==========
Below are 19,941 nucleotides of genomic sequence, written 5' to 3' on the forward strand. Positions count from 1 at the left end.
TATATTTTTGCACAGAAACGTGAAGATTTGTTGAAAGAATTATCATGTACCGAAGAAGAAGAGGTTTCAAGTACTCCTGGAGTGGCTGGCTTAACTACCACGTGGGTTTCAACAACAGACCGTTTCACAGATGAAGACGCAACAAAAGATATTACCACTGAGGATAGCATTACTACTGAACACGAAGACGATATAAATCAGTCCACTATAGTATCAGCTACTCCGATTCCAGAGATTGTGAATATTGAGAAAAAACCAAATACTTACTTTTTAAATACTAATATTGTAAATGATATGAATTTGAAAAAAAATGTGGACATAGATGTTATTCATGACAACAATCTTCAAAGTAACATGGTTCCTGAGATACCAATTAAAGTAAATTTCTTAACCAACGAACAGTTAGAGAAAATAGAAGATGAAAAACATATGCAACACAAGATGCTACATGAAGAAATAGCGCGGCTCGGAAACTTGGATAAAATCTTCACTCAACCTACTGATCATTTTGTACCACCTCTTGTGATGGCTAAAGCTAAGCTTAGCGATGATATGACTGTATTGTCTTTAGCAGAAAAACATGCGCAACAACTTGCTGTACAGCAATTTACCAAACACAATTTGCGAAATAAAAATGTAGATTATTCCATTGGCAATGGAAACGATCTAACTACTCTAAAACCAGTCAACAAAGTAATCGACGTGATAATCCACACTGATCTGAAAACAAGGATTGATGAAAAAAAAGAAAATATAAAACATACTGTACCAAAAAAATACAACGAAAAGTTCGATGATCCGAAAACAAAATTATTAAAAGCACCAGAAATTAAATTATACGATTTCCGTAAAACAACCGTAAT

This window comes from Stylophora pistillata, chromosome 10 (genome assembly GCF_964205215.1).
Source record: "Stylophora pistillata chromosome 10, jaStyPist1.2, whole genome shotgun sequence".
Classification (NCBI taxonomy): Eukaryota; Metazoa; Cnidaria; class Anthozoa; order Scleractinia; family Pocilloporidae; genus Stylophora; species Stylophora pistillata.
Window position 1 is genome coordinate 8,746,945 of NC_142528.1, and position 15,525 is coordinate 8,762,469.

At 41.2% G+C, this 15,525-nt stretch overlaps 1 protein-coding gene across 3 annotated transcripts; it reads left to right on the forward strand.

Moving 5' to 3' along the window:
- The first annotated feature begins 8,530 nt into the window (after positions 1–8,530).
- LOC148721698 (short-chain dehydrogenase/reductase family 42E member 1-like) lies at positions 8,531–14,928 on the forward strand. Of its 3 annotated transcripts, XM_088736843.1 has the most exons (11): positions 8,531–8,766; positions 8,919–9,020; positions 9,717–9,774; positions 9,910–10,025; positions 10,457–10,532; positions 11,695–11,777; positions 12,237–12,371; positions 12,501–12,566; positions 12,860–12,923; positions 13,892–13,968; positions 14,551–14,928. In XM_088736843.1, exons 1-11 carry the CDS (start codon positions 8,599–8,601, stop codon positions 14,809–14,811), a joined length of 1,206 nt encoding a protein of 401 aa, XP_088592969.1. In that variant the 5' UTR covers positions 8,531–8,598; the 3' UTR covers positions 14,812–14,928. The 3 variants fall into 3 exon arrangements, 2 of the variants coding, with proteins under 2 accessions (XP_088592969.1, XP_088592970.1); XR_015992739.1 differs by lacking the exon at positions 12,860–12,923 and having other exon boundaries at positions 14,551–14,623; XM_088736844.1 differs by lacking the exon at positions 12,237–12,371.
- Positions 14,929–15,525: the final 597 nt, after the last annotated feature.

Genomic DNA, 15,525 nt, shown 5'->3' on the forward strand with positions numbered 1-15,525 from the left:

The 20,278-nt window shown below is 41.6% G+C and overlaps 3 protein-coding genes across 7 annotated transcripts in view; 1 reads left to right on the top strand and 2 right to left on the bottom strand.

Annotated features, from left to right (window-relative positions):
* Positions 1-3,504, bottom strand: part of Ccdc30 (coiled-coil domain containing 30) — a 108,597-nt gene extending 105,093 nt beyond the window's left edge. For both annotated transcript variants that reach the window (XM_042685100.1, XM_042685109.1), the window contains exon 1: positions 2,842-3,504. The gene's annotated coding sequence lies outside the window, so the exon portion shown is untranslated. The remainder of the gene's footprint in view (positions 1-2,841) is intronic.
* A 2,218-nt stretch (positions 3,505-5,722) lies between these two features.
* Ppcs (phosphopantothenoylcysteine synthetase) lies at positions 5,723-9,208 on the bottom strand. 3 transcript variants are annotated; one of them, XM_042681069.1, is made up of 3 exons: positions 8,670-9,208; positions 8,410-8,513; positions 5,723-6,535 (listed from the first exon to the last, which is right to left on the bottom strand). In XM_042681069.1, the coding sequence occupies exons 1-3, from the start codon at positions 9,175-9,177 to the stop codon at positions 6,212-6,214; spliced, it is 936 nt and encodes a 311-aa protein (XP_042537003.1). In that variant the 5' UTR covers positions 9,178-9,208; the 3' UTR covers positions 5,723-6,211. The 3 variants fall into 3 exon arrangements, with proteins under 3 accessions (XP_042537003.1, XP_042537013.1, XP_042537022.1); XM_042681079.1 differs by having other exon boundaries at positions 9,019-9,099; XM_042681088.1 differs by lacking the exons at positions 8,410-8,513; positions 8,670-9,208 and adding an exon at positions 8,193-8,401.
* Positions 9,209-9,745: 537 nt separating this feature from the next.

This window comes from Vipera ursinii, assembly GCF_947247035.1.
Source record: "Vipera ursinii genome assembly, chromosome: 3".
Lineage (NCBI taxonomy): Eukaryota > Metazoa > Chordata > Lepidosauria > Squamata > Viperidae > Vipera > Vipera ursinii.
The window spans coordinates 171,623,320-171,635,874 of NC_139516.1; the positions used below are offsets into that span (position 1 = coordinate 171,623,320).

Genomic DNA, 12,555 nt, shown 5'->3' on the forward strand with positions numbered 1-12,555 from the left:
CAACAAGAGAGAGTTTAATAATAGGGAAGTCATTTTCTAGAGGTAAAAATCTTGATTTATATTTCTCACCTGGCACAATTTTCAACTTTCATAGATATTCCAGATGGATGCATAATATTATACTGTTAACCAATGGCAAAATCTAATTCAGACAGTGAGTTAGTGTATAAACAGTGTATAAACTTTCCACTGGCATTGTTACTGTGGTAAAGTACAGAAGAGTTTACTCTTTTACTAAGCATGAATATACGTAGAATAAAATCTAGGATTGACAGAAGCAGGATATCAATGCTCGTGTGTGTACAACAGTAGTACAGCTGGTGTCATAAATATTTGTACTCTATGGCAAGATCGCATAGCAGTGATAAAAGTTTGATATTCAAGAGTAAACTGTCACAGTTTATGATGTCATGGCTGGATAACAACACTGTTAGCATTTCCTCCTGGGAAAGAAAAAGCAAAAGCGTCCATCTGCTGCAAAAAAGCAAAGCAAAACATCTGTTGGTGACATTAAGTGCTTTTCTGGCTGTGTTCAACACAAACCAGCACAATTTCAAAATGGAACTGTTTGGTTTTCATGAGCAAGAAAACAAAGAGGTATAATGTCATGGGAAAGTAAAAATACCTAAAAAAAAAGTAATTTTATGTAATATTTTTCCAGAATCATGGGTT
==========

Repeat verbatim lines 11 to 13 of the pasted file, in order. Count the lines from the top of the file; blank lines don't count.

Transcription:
- Positions 14,929–15,525: the final 597 nt, after the last annotated feature.

Genomic DNA, 15,525 nt, shown 5'->3' on the forward strand with positions numbered 1-15,525 from the left:

The 20,278-nt window shown below is 41.6% G+C and overlaps 3 protein-coding genes across 7 annotated transcripts in view; 1 reads left to right on the top strand and 2 right to left on the bottom strand.